Legitimate companies today often incorporate personalization into emails. Hackers, on the other hand, send generic emails to thousands (or millions) of different people. A lack of personalization in the To line is a big warning sign to watch out for. Instead of “Dear Susan”, look for generic greetings like “Dear valued customer”.
- Links: Embedded links are a common source of network infections, and employees should be very suspicious of those links. Mouse over (don’t click) the link and if the website URL you see when you hover over the link is different than the one in the email, you know it’s a threat.
- Email arrival time: The time an email came in could be another warning sign. If the email arrived in the middle of the night, this warrants a second look.
- Time-sensitive subject lines: Hackers like to use scare tactics to fool employees and get them to take action quickly without thinking. These time-sensitive subject lines are commonplace in spoof emails, but far less common in legitimate communication. An example might be “Your Office 365 account is about to be deleted”.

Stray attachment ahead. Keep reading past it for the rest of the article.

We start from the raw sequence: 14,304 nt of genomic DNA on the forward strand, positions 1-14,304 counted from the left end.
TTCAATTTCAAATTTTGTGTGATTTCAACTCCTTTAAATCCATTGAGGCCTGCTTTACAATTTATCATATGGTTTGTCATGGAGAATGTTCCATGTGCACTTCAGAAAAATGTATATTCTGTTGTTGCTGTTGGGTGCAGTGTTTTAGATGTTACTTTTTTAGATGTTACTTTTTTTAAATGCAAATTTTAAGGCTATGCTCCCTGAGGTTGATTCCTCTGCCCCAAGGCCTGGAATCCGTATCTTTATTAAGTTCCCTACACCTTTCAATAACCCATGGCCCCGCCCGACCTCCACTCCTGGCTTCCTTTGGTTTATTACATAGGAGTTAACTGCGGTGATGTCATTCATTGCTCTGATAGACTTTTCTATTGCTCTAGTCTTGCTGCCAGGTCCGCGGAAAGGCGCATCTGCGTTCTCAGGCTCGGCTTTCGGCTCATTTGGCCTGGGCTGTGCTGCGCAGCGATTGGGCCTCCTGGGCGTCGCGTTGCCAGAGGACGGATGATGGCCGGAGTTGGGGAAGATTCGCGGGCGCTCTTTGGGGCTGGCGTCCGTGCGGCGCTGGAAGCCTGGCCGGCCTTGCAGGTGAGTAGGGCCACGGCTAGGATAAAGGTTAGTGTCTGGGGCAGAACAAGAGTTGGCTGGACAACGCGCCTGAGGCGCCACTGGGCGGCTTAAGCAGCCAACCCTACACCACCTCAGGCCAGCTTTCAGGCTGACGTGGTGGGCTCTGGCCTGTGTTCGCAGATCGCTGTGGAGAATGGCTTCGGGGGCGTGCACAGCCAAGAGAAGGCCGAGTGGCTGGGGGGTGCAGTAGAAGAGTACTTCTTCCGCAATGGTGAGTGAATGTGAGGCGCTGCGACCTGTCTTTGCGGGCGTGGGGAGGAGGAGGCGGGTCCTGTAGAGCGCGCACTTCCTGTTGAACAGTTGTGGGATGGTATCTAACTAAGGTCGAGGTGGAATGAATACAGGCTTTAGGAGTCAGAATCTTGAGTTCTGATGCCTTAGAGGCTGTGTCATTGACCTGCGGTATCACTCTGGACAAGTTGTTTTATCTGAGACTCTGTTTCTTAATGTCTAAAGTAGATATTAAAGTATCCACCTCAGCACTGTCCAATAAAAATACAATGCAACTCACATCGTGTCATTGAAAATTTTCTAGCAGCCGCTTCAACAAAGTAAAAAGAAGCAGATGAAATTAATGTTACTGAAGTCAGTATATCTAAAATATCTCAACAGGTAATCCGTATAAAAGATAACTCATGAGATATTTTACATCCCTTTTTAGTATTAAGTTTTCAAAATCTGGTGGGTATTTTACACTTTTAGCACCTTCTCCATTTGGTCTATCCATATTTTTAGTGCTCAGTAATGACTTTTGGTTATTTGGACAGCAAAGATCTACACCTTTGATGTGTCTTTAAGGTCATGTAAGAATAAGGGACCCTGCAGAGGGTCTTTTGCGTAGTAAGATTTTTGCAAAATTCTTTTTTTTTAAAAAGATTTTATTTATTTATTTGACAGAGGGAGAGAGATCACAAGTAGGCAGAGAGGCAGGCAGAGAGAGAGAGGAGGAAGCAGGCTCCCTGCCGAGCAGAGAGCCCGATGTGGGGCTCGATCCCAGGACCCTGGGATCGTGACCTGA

By educating employees about these warning signs, they become your first line of defense in network security. Security awareness training addresses these topics (and many more) to give your staff the confidence they need to avoid a potential threat.
Getting Started with Security Awareness Training
Now that you recognize the goal of security awareness training, it’s time to get started. This vital type of training should be an essential part of the employee onboarding process and an integral part of your operations.
As with any other type of training, what you put into your security awareness training will have a direct impact on how much you get out of it. Careful preparation is key, as is developing a training curriculum that works for your business. No two companies are alike, and every business will have a unique approach.
For example, you may want to begin your training with a simulated attack. Sending out a realistic, but harmless, phishing email is a good way to gauge the current effectiveness of your cyber defenses while presenting a cautionary tale for your staff.
This simple exercise will allow you to identify the weak links in the organization, so you can target the training accordingly.